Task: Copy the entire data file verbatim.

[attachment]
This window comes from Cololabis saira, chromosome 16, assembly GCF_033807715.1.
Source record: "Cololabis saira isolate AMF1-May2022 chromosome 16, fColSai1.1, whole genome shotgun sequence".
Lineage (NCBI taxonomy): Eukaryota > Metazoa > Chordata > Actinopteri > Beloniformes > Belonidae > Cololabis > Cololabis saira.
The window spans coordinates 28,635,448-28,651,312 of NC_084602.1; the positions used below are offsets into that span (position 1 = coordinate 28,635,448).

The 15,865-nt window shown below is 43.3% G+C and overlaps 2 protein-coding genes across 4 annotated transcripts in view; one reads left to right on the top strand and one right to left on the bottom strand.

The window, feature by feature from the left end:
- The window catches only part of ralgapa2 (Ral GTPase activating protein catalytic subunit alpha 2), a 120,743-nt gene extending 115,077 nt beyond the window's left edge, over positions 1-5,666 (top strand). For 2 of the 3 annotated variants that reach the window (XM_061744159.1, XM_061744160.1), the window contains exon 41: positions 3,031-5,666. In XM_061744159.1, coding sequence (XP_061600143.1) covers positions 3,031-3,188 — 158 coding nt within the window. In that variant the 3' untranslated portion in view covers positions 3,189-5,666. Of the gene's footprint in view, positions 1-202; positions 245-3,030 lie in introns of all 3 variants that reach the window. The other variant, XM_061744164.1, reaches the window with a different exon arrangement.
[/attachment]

This window comes from Cololabis saira, chromosome 16, assembly GCF_033807715.1.
Source record: "Cololabis saira isolate AMF1-May2022 chromosome 16, fColSai1.1, whole genome shotgun sequence".
Lineage (NCBI taxonomy): Eukaryota > Metazoa > Chordata > Actinopteri > Beloniformes > Belonidae > Cololabis > Cololabis saira.
The window spans coordinates 28,635,448-28,651,312 of NC_084602.1; the positions used below are offsets into that span (position 1 = coordinate 28,635,448).

The 15,865-nt window shown below is 43.3% G+C and overlaps 2 protein-coding genes across 4 annotated transcripts in view; one reads left to right on the top strand and one right to left on the bottom strand.

The window, feature by feature from the left end:
- The window catches only part of ralgapa2 (Ral GTPase activating protein catalytic subunit alpha 2), a 120,743-nt gene extending 115,077 nt beyond the window's left edge, over positions 1-5,666 (top strand). For 2 of the 3 annotated variants that reach the window (XM_061744159.1, XM_061744160.1), the window contains exon 41: positions 3,031-5,666. In XM_061744159.1, coding sequence (XP_061600143.1) covers positions 3,031-3,188 — 158 coding nt within the window. In that variant the 3' untranslated portion in view covers positions 3,189-5,666. Of the gene's footprint in view, positions 1-202; positions 245-3,030 lie in introns of all 3 variants that reach the window. The other variant, XM_061744164.1, reaches the window with a different exon arrangement.